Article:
“We are extremely proud of Dr. Rubio and his accomplishments,’ said Daisy Gonzalez-Diego, a school spokeswoman.

After Miami Sunset, he went to West Point, where his focus on leadership and discipline “helped start the ball rolling.” He was a popular student, who was described as a “good dude” in his yearbook profile.

Rubio 98 (2)
Francisco “Frank” Rubio’s entry in West Point Academy’s yearbook, the “Howitzer.” Rubio graduated from West Point in 1998 with a degree in international relations. West Point Association of Graduates

“A friend of Frank is a friend for life,” the entry read. “He’s like a brother and we look forward to the many good times yet to come.”

Rubio was on the parachute and football teams, and according to the profile, “had a knack for doing things at the very last second.”

After graduating with a degree in international relations, Rubio served as a UH-60 Black Hawk helicopter pilot and flew more than 1,100 hours, including on deployments to Bosnia, Afghanistan and Iraq.

A married father of two, Rubio decided to attend medical school because of a childhood dream to become a doctor: “It’s what I always said [I wanted to do]. I grew to love it.”

Col. Lisa Moores, dean of students at the medical school, said he was always willing to help his classmates and often balanced classwork with athletics, community service, church and his family life.

“He just stood out in his class as someone who had prior experience,” Moores said. “We had many conversations about [his future] as he started to figure out what he was going to do.”

Another one of his advisers, the school’s dean of admissions, Col. Aaron Saguil, described Rubio as a person who has “extreme humility and a generosity of spirit as well.”

When Rubio applied to the space program, he said he had low expectations. The process included interviews in Texas with groups of other applicants.

“You come down for your interviews, and you get to know what you’re up against,” he said. “There are some amazing people, and you come to appreciate them. You form friends and brotherhood, because you are in the same process. You start cheering for the other people.”

jsc2017e067125_0
2017 NASA astronauts at Ellington Field, Hangar 276 Robert Markowitz - NASA - Johnso (NASA/Robert Markowitz)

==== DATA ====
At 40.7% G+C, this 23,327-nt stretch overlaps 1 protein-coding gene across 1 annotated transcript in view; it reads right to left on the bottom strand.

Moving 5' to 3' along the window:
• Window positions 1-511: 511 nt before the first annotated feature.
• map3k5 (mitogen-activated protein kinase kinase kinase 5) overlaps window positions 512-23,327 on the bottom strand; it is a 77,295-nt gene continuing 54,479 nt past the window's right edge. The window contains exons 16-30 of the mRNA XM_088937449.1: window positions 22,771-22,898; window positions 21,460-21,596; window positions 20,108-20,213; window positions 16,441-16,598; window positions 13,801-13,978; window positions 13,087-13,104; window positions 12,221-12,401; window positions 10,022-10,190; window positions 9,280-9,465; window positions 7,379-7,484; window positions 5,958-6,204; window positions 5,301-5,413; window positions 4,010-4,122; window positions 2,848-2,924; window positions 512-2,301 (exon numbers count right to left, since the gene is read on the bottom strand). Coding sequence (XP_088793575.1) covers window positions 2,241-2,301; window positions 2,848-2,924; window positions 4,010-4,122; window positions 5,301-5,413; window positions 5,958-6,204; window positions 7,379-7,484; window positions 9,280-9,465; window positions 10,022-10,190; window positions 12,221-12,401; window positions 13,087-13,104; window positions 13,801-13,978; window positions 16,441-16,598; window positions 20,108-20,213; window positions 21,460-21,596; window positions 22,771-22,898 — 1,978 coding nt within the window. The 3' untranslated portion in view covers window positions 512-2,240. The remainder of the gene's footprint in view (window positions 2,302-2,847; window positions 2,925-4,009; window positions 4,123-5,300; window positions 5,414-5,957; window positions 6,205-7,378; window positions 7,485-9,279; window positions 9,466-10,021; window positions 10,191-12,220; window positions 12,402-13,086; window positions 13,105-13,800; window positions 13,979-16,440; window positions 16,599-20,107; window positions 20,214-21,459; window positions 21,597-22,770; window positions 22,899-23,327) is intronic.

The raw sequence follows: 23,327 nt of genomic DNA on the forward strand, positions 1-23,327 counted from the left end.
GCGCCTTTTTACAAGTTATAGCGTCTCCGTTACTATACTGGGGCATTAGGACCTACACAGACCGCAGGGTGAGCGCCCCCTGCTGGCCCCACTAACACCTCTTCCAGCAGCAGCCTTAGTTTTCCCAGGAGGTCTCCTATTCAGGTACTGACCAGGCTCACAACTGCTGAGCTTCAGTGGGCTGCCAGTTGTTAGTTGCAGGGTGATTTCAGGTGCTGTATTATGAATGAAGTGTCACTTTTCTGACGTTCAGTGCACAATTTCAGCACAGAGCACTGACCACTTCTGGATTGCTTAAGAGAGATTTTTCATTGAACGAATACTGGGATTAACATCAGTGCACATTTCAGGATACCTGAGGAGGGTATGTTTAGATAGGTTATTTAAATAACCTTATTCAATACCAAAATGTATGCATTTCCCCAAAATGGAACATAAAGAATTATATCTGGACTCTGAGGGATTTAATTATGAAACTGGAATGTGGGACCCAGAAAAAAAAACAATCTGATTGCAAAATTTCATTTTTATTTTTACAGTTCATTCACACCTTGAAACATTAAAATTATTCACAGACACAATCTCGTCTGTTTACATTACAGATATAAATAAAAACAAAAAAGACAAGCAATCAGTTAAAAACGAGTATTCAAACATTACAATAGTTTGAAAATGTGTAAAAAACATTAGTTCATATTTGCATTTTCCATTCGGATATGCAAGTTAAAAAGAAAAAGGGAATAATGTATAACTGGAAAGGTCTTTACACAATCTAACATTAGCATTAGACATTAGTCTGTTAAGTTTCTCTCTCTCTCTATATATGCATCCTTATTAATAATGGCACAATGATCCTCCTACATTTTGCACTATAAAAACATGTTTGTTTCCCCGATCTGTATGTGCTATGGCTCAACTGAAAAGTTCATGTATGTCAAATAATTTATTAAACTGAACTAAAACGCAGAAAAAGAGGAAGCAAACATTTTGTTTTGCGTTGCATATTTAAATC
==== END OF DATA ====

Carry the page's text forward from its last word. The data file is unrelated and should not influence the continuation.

Before Rubio reports for duty in August, he plans on spending time with his family — his wife, Deborah, and their four children aged 7, 8, 12 and 13 — in Colorado before they move to Texas. He will spend his first two years in basic training at Johnson Space Center in Houston before working three to eight years until he is assigned to a mission.

The new astronaut candidates could be assigned to an array of missions, including performing research on the International Space Station or being assigned to NASA’s new Orion spacecraft and Space Launch System rocket.

When he is assigned a mission, Rubio will spend two years of mission-specific intensive training, which includes learning Russian (one of the two official languages of the International Space Station) and performing simulated space walks.

Until then, he said he’s just thrilled to have been picked for the class.

“To be selected from among that group, humbling is the best word for it,” he said. “Any one of those people could be chosen. You definitely don’t walk away, saying ‘Oh, I got this.’ 

Samantha Gross /@samanthajgross

Florida’s Other Astronauts

Eleven other NASA astronauts have hailed from Florida:

▪ William Lenoir, Miami — selected in 1967

▪ Richard Covey, Fort Walton Beach — selected in 1978

▪ Norman Thagard, from Jacksonville — selected in 1978

▪ Richard Richards, Key West — selected in 1980

▪ N. Jan Davis, Cocoa Beach — selected in 1987

▪ Fernando Caldeiro, Merritt Island — selected in 1991

▪ Wendy Lawrence, Jacksonville — selected in 1992

▪ Winston Scott, Coconut Grove — selected in 1992

▪ Dominic Gorie, Pinecrest — selected in 1994

▪ Thomas Mattingly II, Hialeah — selected in 1996

▪ U.S. Sen. Bill Nelson, D-Florida, from Melbourne — orbited Earth aboard space shuttle Columbia in 1986

▪ Eric Boe, Miami — selected in 2000

Source: NASA

  Comments